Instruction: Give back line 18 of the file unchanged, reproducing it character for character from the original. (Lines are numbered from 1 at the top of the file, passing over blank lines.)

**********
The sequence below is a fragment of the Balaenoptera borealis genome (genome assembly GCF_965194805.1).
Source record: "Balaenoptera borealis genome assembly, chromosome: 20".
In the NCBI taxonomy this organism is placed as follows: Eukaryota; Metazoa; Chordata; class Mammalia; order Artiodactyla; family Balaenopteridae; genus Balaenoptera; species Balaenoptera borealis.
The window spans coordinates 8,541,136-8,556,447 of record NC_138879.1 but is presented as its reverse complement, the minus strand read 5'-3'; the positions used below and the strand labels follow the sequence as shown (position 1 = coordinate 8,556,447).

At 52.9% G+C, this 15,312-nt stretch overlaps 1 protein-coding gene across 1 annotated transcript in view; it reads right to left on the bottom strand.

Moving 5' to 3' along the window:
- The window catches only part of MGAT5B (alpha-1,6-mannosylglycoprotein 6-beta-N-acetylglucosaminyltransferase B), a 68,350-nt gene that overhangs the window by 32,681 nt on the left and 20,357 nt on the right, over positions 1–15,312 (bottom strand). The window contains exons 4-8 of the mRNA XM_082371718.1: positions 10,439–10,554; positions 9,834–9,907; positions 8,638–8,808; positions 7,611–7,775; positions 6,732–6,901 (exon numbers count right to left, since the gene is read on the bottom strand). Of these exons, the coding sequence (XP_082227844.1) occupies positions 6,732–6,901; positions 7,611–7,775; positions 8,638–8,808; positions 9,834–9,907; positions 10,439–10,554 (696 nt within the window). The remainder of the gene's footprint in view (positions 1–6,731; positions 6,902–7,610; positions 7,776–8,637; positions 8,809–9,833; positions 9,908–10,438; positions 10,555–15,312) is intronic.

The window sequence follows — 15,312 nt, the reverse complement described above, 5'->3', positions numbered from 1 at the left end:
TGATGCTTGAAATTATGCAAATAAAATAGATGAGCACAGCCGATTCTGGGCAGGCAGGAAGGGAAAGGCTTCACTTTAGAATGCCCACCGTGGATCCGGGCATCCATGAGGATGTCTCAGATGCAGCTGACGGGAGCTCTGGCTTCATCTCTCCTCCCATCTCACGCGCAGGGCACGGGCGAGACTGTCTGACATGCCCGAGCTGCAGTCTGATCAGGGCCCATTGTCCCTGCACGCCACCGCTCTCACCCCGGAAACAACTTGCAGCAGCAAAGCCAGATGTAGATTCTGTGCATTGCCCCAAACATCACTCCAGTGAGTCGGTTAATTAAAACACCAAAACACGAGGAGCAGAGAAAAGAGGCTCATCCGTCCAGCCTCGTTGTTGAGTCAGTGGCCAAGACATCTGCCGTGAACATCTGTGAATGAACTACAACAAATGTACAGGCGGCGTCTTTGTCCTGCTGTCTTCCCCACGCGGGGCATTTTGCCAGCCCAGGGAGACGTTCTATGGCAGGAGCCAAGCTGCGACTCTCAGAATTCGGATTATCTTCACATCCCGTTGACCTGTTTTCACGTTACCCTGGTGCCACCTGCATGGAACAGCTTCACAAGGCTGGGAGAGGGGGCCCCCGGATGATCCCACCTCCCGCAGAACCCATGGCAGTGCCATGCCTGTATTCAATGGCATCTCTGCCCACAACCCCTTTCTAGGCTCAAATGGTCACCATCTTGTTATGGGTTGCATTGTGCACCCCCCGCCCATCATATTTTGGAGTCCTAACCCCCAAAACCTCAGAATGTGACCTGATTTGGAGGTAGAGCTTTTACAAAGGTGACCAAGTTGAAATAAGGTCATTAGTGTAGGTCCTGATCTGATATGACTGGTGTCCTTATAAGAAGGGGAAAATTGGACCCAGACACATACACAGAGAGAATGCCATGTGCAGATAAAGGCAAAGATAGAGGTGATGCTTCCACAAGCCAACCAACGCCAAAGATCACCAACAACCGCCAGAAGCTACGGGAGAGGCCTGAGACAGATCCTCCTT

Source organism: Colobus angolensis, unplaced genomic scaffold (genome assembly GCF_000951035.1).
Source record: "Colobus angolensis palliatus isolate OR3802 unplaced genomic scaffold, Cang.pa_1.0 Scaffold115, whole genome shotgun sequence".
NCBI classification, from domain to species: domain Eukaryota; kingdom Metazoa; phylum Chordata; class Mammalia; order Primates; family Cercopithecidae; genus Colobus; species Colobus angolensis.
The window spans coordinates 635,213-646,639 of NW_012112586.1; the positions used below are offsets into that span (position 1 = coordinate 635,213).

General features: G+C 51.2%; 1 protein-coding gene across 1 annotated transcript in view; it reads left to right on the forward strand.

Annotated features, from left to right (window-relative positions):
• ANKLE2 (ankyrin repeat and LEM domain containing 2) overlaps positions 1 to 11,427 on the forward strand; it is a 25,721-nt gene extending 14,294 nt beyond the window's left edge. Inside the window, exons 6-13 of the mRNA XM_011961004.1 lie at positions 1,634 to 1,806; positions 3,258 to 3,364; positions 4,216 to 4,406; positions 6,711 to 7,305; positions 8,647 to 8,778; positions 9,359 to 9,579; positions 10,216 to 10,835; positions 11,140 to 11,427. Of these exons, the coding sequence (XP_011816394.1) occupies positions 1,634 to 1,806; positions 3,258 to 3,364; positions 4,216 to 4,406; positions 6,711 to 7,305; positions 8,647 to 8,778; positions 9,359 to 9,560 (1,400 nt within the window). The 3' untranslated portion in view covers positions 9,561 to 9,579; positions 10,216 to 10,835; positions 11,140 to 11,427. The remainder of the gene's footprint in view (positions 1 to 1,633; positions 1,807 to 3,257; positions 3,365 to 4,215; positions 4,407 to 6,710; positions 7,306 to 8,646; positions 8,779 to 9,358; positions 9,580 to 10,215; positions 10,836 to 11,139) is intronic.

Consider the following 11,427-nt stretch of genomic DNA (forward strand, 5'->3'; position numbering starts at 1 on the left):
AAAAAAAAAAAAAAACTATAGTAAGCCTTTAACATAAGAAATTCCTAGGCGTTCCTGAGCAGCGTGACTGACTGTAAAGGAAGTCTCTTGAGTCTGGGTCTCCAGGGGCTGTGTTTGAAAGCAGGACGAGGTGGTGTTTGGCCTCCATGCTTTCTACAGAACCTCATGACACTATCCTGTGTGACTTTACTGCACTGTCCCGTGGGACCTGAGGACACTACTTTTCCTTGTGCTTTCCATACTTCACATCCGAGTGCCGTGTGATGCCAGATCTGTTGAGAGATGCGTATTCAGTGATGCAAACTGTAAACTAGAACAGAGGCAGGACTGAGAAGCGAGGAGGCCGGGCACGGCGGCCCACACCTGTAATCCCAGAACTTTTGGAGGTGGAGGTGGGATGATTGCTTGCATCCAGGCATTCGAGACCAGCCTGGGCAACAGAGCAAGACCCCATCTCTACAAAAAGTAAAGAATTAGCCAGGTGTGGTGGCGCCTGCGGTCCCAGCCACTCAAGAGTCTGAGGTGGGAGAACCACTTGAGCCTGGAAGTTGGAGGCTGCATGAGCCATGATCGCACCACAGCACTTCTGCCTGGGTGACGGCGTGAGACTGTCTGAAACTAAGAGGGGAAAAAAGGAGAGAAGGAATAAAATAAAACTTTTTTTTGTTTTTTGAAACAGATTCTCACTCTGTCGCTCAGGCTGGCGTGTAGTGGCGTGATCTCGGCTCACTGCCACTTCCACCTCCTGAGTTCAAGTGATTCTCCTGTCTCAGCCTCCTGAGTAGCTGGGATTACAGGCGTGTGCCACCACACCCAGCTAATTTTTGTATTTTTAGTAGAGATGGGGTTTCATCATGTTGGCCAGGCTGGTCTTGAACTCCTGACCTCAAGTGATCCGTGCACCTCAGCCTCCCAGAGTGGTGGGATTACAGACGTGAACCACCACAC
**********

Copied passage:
AAAAAAAAAAAAAAACTATAGTAAGCCTTTAACATAAGAAATTCCTAGGCGTTCCTGAGCAGCGTGACTGACTGTAAAGGAAGTCTCTTGAGTCTGGGTCTCCAGGGGCTGTGTTTGAAAGCAGGACGAGGTGGTGTTTGGCCTCCATGCTTTCTACAGAACCTCATGACACTATCCTGTGTGACTTTACTGCACTGTCCCGTGGGACCTGAGGACACTACTTTTCCTTGTGCTTTCCATACTTCACATCCGAGTGCCGTGTGATGCCAGATCTGTTGAGAGATGCGTATTCAGTGATGCAAACTGTAAACTAGAACAGAGGCAGGACTGAGAAGCGAGGAGGCCGGGCACGGCGGCCCACACCTGTAATCCCAGAACTTTTGGAGGTGGAGGTGGGATGATTGCTTGCATCCAGGCATTCGAGACCAGCCTGGGCAACAGAGCAAGACCCCATCTCTACAAAAAGTAAAGAATTAGCCAGGTGTGGTGGCGCCTGCGGTCCCAGCCACTCAAGAGTCTGAGGTGGGAGAACCACTTGAGCCTGGAAGTTGGAGGCTGCATGAGCCATGATCGCACCACAGCACTTCTGCCTGGGTGACGGCGTGAGACTGTCTGAAACTAAGAGGGGAAAAAAGGAGAGAAGGAATAAAATAAAACTTTTTTTTGTTTTTTGAAACAGATTCTCACTCTGTCGCTCAGGCTGGCGTGTAGTGGCGTGATCTCGGCTCACTGCCACTTCCACCTCCTGAGTTCAAGTGATTCTCCTGTCTCAGCCTCCTGAGTAGCTGGGATTACAGGCGTGTGCCACCACACCCAGCTAATTTTTGTATTTTTAGTAGAGATGGGGTTTCATCATGTTGGCCAGGCTGGTCTTGAACTCCTGACCTCAAGTGATCCGTGCACCTCAGCCTCCCAGAGTGGTGGGATTACAGACGTGAACCACCACAC